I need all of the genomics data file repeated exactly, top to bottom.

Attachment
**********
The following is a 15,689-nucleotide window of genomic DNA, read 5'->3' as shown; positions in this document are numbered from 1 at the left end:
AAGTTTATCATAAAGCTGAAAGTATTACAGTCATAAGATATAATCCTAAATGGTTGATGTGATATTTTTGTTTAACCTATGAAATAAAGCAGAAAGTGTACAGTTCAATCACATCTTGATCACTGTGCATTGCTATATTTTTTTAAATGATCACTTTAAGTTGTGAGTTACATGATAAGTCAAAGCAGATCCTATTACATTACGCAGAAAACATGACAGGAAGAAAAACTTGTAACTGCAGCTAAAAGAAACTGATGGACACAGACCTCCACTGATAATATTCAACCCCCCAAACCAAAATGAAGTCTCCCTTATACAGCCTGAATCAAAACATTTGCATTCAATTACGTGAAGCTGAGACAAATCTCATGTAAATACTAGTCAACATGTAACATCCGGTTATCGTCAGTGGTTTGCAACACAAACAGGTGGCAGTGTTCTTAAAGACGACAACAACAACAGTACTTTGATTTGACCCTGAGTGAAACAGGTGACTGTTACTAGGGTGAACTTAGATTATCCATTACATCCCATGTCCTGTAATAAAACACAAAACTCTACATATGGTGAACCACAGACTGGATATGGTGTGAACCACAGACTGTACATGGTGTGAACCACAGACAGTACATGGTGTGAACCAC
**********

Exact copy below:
The following is a 15,689-nucleotide window of genomic DNA, read 5'->3' as shown; positions in this document are numbered from 1 at the left end:
AAGTTTATCATAAAGCTGAAAGTATTACAGTCATAAGATATAATCCTAAATGGTTGATGTGATATTTTTGTTTAACCTATGAAATAAAGCAGAAAGTGTACAGTTCAATCACATCTTGATCACTGTGCATTGCTATATTTTTTTAAATGATCACTTTAAGTTGTGAGTTACATGATAAGTCAAAGCAGATCCTATTACATTACGCAGAAAACATGACAGGAAGAAAAACTTGTAACTGCAGCTAAAAGAAACTGATGGACACAGACCTCCACTGATAATATTCAACCCCCCAAACCAAAATGAAGTCTCCCTTATACAGCCTGAATCAAAACATTTGCATTCAATTACGTGAAGCTGAGACAAATCTCATGTAAATACTAGTCAACATGTAACATCCGGTTATCGTCAGTGGTTTGCAACACAAACAGGTGGCAGTGTTCTTAAAGACGACAACAACAACAGTACTTTGATTTGACCCTGAGTGAAACAGGTGACTGTTACTAGGGTGAACTTAGATTATCCATTACATCCCATGTCCTGTAATAAAACACAAAACTCTACATATGGTGAACCACAGACTGGATATGGTGTGAACCACAGACTGTACATGGTGTGAACCACAGACAGTACATGGTGTGAACCAC